5/6/08

'Lying to our union brothers and sisters'

Sen. Hillary Rodham Clinton’s (D-N.Y.) campaign worked to portray Democratic rival Sen. Barack Obama (Ill.) as elitist and out of touch as Indiana and North Carolina voters heard the campaigns’ closing arguments in the final hours before Tuesday’s vote. The Clinton campaign also pushed a new Obama controversy on Monday, suggesting he had been both secretive and a flip-flopper in his dealings with a union that backed his bid.

A Wall Street Journal story, seized on by both the Clinton camp and the Republican National Committee (RNC), said Obama won the Teamsters Union’s endorsement after he privately assured them he was in favor of curtailing an independent review board set up in 1992 “to eliminate Mob influence in the union.”

According to the Journal, Tommy Vietor, an Obama spokesman, confirmed that Obama did make that commitment.

Clinton advisers said on a Monday conference call that the issue was not about Obama’s pledge to the union but about the confusion on what Obama does support after the Illinois senator said on “Good Morning America” that he “wouldn’t make any blanket commitments” to the union.

“I am confused about what Sen. Obama’s position is,” Phil Singer, a Clinton spokesman, said. “He told the Teamsters in private that he is for lifting the decree and his campaign confirmed that position in today’s [Wall Street Journal]. But then he went on ‘GMA’ and said he made no blanket commitments. What is his position?”

Vietor told The Hill there is no controversy, and that Clinton also left the union with the impression that she was in favor of lifting the consent decree that gave the board its authority.

“Sen. Obama’s position is clear on the issue,” Vietor said. “Sen. Clinton led the Teamsters to believe she supported their position, and now she claims she doesn’t.”

Vietor pointed to audio from the meeting that surfaced Monday where Clinton does seem to be making that endorsement.

On the Monday call, Clinton advisers said she was open to reviewing the board. But Singer said Clinton “has made no promises about lifting the consent decree.”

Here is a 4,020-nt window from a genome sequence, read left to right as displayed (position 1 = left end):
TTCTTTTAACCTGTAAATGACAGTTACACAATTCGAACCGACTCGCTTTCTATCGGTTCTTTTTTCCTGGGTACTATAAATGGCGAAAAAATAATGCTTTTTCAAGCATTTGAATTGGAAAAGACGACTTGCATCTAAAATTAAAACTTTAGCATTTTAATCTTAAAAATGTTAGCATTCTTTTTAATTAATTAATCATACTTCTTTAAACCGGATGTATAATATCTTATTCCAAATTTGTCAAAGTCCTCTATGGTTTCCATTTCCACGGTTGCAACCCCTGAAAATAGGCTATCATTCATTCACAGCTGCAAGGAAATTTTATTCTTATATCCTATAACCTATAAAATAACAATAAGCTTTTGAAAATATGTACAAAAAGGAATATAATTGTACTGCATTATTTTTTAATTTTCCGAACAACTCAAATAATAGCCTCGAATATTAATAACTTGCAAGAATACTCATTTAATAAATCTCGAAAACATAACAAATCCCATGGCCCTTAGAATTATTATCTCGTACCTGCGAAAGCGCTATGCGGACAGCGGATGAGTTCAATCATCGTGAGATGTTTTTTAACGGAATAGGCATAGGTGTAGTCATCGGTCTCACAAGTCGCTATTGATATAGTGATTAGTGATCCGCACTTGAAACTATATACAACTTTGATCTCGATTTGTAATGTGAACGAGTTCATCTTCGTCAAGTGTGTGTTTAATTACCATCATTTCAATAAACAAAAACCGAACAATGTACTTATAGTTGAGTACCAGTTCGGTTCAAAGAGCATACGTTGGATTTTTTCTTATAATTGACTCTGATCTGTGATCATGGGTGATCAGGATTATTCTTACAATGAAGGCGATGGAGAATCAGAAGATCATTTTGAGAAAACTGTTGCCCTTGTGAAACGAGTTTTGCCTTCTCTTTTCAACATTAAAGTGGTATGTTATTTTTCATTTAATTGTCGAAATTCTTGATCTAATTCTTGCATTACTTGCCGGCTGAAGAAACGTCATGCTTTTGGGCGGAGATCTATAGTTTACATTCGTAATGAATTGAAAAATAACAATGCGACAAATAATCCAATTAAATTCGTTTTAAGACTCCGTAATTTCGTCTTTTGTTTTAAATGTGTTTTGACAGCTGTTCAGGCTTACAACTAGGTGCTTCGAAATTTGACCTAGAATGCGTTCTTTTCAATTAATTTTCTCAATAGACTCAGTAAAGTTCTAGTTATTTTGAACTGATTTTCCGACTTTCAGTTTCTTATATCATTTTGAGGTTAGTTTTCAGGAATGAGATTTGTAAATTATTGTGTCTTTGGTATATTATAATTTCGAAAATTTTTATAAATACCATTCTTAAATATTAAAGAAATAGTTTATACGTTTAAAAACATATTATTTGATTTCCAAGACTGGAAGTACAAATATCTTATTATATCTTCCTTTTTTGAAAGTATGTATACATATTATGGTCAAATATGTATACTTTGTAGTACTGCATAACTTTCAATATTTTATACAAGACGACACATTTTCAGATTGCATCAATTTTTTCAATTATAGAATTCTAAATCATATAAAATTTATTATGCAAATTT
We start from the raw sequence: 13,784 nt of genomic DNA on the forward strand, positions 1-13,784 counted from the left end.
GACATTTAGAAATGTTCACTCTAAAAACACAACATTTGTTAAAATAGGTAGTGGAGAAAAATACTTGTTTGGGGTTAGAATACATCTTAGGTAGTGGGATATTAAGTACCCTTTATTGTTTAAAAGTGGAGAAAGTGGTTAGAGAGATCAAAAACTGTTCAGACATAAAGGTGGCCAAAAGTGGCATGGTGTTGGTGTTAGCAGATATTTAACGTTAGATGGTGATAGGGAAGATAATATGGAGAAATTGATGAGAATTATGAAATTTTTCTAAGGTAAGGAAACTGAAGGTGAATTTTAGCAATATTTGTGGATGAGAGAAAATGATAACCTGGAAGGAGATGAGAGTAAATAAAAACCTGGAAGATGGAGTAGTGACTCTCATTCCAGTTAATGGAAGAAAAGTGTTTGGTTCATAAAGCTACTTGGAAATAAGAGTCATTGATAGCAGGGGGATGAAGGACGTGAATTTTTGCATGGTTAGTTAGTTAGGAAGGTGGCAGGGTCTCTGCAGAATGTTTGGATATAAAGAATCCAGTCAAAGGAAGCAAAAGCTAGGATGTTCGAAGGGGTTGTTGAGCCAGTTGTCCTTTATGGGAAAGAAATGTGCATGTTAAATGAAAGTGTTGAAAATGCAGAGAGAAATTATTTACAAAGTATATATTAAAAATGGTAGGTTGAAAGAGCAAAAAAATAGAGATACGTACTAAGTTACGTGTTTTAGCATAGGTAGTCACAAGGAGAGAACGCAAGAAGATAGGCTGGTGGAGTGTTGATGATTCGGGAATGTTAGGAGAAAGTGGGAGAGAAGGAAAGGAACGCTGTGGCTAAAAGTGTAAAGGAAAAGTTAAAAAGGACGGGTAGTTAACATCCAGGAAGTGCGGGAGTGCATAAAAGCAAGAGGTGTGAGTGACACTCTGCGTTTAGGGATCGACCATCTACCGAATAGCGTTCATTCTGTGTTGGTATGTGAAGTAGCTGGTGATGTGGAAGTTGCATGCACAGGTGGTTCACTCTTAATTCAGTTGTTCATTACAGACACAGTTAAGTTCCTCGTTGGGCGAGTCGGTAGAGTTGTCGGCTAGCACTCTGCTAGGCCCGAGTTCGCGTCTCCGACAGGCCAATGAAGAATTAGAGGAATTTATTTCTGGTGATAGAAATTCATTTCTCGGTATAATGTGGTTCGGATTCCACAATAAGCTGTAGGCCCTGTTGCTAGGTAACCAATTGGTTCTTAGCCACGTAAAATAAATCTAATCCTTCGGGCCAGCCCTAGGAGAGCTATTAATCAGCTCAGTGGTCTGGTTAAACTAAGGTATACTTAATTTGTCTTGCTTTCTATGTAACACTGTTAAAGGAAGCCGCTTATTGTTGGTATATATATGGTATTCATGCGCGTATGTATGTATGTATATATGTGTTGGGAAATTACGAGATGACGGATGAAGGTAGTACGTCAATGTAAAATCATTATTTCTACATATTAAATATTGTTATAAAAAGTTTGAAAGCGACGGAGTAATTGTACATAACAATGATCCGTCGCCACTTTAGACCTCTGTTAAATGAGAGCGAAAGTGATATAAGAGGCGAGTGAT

“This is an attempt to get to the bottom of what Sen. Obama’s position is on the consent decree,” Singer said in an e-mail.

The dust-up over the Teamsters meeting came as the two campaigns continued to battle over the gas tax moratorium that Clinton supports and Obama does not.

The issue has become a flashpoint in the run-up to Tuesday’s contests as Clinton pushed to make her case that Obama is out of touch with Americans who are struggling in the face of record-shattering gas prices.

Vietor said the Clinton campaign’s efforts to blow out the Teamsters issue was “just another attempt to distract voters from her pandering on the gas tax.”

A number of high-profile Clinton supporters and most economists have said publicly that Clinton’s plan, which is similar but not identical to a proposal put forward by presumptive Republican nominee Sen. John McCain (Ariz.), is flawed on several levels.

Obama has repeatedly called Clinton’s plan a “Washington gimmick,” even as Clinton has said she does not share the “elite” opinions of the economists.

The labor fight also spilled into two other union camps in Indiana as Change to Win, which is supporting Obama, accused the American Federation of State, County and Municipal Employees (AFSCME), which supports Clinton, of failing to identify itself as the producer of fliers being circulated in the Hoosier State.

The fliers say only that they are from “your union,” according to Change to Win.

“It’s a shame that the discourse of the Democratic presidential primary campaign has sunk to the point of lying to our union brothers and sisters on the eve of the Indiana primary election,” Greg Tarpinian, Change to Win’s executive director, said in a statement. “We expect these types of deplorable tactics from the McCain campaign, not AFSCME.”

The Clinton campaign continued to try to manage expectations heading into Tuesday’s contests as most polls showed the New York senator with a narrow lead in Indiana and having somewhat closed the gap in North Carolina.

Howard Wolfson and Geoff Garin, Clinton’s two senior advisers, said Monday that Clinton enjoyed momentum in both states despite being outspent by Obama.

“What we expect is a result that looks a heck of a lot better than things looked for us a month ago in each of these states,” Garin said. “We believe that we’ve got things moving in the right direction in both states.”

The Clinton campaign said that Obama outspent the New York senator by about $2.4 million in Indiana and about $1.3 million in North Carolina.

The Obama campaign said that Clinton needs to win Tuesday to make any effort to cut into his lead in delegates, adding that by their count Obama needs only 276 more delegates to win the nomination.

“The question for Sen. Clinton is can she make serious inroads in the delegate race tomorrow,” Vietor said in an e-mail. “To do that, she needs to win big in both states.”

(thehill.com)

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